Automation: The Use Of Control Systems And Information Technologies

Topics: Minimum wage, Automation, Unemployment Pages: 21 (7341 words) Published: February 13, 2011
Automation is the use of control systems and information technologies to reduce the need for human work in the production of goods and services. In the scope of industrialization, automation is a step beyond mechanization. Whereas mechanization provided human operators with machinery to assist them with the muscular requirements of work, automation greatly decreases the need for human sensory and mental requirements as well. Automation plays an increasingly important role in the world economy and in daily experience. Automation has had a notable impact in a wide range of industries beyond manufacturing (where it began). Once-ubiquitous telephone operators have been replaced largely by automated telephone switchboards and answering machines. Medical processes such as primary screening in electrocardiography or radiography and laboratory analysis of human genes, sera, cells, and tissues are carried out at much greater speed and accuracy by automated systems. Automated teller machines have reduced the need for bank visits to obtain cash and carry out transactions. In general, automation has been responsible for the shift in the world economy from industrial jobs to service jobs in the 20th and 21st centuries.[1] Contents

1 Advantages and disadvantages
2 Relationship to unemployment
o2.1 Multivariate effect
o2.2 Timeline of concerns about automation's relationship to unemployment 2.2.1 Early in the Industrial Revolution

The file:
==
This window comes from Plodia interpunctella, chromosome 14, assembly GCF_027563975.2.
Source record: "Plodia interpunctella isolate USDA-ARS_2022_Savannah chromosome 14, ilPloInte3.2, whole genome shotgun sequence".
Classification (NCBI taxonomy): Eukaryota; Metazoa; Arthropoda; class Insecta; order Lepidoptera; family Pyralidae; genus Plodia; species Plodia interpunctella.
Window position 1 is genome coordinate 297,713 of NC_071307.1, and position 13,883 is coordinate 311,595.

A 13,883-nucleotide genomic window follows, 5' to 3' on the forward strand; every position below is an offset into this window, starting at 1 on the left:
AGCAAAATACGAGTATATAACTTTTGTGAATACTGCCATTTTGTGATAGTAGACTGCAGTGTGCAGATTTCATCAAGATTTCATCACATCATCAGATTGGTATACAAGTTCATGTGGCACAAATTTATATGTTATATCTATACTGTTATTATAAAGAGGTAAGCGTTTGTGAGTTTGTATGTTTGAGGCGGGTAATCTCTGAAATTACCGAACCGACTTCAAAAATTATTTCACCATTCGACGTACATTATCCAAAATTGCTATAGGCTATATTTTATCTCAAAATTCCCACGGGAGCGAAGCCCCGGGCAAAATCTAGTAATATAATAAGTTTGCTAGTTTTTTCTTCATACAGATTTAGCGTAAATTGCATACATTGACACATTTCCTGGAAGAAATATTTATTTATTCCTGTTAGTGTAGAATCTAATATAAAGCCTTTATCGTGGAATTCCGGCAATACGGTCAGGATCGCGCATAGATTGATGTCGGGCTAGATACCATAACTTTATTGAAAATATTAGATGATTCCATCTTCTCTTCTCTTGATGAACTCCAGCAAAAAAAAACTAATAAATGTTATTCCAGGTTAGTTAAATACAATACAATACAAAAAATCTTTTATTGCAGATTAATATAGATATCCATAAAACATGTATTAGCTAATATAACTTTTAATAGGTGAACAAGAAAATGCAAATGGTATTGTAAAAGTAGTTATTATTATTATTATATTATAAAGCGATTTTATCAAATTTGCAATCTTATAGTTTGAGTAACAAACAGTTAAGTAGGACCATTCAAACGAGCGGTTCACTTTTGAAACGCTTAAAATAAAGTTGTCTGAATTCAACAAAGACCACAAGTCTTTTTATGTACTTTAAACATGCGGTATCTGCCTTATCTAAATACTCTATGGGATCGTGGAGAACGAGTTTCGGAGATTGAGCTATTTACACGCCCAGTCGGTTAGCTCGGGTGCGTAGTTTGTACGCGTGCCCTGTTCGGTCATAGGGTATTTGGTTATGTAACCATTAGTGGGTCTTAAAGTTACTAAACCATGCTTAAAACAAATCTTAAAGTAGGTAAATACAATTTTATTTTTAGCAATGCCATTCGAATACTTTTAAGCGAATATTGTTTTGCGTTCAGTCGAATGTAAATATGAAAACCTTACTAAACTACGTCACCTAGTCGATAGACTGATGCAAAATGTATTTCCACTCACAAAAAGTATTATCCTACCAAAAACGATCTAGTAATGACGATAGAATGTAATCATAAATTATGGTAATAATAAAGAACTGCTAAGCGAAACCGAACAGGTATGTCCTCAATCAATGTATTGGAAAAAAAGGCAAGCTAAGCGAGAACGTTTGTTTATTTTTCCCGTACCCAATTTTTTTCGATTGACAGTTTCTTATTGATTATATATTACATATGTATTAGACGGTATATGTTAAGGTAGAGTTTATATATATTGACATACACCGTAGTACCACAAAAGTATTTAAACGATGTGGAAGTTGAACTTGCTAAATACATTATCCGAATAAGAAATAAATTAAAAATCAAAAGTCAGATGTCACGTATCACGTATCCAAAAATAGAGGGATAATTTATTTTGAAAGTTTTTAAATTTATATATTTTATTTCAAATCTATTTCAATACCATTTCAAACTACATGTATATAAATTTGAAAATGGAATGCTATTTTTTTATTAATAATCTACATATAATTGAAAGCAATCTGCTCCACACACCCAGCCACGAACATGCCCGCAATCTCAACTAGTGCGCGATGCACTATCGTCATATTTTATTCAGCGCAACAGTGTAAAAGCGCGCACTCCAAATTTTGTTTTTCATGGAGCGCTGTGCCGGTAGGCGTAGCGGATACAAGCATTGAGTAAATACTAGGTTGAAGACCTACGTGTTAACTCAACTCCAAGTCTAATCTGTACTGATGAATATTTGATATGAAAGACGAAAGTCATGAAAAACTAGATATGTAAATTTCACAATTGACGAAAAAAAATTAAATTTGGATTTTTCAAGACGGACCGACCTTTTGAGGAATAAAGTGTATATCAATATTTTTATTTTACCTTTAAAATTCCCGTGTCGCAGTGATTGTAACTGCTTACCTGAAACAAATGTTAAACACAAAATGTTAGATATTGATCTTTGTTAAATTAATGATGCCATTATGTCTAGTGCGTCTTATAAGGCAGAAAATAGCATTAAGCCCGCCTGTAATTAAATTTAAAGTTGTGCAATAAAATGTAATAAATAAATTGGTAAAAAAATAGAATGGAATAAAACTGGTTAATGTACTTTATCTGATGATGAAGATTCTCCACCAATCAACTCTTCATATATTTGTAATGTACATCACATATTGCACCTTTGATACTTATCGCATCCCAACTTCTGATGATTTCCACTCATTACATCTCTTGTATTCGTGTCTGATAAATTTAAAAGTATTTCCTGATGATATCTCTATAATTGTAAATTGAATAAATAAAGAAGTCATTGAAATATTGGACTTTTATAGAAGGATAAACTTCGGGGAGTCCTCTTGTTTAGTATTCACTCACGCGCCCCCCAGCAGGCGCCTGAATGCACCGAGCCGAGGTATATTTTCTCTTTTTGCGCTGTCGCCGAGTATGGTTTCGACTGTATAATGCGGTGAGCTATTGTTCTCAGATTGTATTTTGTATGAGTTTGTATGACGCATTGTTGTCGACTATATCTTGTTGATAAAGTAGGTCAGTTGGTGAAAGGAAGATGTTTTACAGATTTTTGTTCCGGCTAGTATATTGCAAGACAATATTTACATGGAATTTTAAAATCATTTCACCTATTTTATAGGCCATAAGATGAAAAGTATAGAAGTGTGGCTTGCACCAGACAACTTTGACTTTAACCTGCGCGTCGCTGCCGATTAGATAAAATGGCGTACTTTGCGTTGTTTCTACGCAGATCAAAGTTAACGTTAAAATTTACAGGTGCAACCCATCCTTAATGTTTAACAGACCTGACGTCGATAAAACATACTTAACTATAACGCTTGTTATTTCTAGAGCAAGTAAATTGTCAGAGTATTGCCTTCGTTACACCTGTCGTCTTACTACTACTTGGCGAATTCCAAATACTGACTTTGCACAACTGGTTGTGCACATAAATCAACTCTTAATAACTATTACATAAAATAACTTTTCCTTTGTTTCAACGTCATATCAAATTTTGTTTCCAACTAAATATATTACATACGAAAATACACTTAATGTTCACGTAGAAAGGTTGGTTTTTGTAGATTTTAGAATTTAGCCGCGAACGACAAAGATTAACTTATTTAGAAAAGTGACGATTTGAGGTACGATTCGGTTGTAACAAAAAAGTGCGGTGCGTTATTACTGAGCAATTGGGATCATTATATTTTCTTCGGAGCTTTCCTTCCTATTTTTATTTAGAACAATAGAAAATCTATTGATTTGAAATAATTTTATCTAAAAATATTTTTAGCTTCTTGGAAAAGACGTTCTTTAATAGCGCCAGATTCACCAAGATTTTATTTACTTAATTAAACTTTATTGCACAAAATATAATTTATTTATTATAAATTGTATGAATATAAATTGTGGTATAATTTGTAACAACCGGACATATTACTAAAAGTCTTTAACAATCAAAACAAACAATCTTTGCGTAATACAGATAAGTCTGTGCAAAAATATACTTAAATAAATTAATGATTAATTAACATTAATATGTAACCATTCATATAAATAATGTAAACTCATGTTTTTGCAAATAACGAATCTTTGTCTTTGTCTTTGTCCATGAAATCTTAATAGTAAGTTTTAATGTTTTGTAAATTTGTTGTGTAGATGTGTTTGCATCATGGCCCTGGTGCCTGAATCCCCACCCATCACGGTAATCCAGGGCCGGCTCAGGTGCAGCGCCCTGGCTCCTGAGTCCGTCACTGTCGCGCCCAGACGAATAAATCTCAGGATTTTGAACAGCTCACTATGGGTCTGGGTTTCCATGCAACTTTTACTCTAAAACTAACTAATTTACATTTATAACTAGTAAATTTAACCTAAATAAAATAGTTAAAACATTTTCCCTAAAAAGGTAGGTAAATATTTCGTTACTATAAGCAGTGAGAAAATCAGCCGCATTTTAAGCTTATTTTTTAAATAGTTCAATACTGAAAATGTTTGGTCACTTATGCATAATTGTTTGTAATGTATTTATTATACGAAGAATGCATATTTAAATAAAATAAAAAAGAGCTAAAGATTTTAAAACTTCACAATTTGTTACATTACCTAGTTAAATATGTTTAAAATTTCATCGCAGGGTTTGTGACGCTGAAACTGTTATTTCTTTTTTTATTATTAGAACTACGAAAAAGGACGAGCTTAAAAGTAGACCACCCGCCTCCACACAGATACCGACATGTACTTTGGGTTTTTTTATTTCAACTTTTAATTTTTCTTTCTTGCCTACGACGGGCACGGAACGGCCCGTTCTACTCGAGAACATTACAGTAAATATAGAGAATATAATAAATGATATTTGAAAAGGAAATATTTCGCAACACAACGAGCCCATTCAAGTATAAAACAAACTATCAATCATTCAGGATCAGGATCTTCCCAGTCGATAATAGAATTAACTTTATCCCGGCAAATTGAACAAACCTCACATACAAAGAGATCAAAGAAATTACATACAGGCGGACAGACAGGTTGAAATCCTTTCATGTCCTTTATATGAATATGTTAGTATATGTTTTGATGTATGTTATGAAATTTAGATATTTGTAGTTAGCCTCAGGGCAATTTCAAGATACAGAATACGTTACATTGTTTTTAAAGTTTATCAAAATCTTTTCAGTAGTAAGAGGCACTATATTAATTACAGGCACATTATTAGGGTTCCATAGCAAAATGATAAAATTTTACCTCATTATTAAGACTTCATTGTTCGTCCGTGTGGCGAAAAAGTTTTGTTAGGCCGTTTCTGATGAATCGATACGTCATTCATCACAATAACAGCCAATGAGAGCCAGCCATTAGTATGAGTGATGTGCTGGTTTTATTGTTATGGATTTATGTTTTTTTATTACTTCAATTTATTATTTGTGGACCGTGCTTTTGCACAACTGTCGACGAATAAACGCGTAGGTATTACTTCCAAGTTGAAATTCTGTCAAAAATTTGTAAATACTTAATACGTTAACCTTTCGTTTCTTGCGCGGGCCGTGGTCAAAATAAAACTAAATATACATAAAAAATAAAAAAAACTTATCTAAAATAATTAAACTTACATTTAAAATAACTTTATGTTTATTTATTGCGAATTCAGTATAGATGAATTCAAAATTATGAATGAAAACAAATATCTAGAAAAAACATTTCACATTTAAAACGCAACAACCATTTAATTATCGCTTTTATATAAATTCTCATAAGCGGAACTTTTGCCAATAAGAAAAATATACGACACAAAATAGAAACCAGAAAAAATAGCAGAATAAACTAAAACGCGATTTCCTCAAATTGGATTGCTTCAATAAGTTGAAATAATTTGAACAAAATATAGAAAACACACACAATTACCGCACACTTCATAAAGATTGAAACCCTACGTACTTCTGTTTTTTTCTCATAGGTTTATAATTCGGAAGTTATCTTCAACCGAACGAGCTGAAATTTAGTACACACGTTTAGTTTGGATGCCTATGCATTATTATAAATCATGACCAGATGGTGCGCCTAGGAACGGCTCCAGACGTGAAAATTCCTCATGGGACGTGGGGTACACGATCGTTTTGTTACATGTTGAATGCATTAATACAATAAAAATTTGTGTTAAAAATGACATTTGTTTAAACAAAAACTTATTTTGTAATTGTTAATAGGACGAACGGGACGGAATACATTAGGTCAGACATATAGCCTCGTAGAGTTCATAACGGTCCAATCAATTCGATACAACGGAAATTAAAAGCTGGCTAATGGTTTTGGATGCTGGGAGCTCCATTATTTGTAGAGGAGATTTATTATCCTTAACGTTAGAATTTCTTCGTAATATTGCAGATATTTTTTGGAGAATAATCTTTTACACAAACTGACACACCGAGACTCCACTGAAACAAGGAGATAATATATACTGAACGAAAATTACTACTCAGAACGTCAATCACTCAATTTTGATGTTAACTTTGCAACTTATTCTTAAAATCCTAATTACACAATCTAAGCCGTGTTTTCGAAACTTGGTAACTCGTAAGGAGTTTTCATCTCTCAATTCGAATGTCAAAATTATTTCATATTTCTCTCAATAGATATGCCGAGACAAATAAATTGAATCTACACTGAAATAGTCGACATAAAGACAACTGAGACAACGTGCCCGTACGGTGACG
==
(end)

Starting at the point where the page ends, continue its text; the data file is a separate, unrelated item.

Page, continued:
2.2.2 Later in the Industrial Revolution
2.2.3 During the Machine Age
2.2.4 During the 1950s through 1990s Post-market musings
2.2.5 During the 2000s and 2010s New-market engineering Wage-recapture market variant Mirror-image market variant Implementations
3 Other goals of automation (beyond productivity gains and cost reduction) o3.1 Reliability and precision
o3.2 Health and environment
o3.3 Convertibility and turnaround time
4 Automation tools
o4.1 Current limits
5 Applications of Automation
6 See also
7 References
8 Bibliography
9 Further reading
10 External links

[edit] Advantages and disadvantages
The main advantages of automation are:
Replacing human operators in tasks that involve hard physical or monotonous work.[2] •Replacing humans in tasks done in dangerous environments (i.e. fire, space, volcanoes, nuclear facilities, underwater, etc.) •Performing tasks that are beyond human capabilities of size, weight, speed, endurance, etc. •Economy improvement. Automation may improve in economy of enterprises, society or most of humanity. For example, when an enterprise invests in automation, technology recovers its investment; or when a state or country increases its income due to automation like Germany or Japan in the 20th Century. The main disadvantages of automation are:

Technology limits. Current technology is unable to automate all the desired tasks. •Unpredictable development costs. The research and development cost of automating a process may exceed the cost saved by the automation itself. •High initial cost. The automation of a new product or plant requires a huge initial investment in comparison with the unit cost of the product, although the cost of automation is spread in many product batches. [edit] Relationship to unemployment

It has been suggested that this section be split into a new article. (Discuss)

[edit] Multivariate effect
This section does not cite any references or sources.
Please help improve this article by adding citations to reliable sources. Unsourced material may be challenged and removed. (January 2011)

Most people consider it common sense that automation has the potential to foster unemployment, because it obviates human work by transferring tasks to machines. However, the translation of that potential into observed effect has largely not happened in the two centuries during which it has been continually predicted. After...
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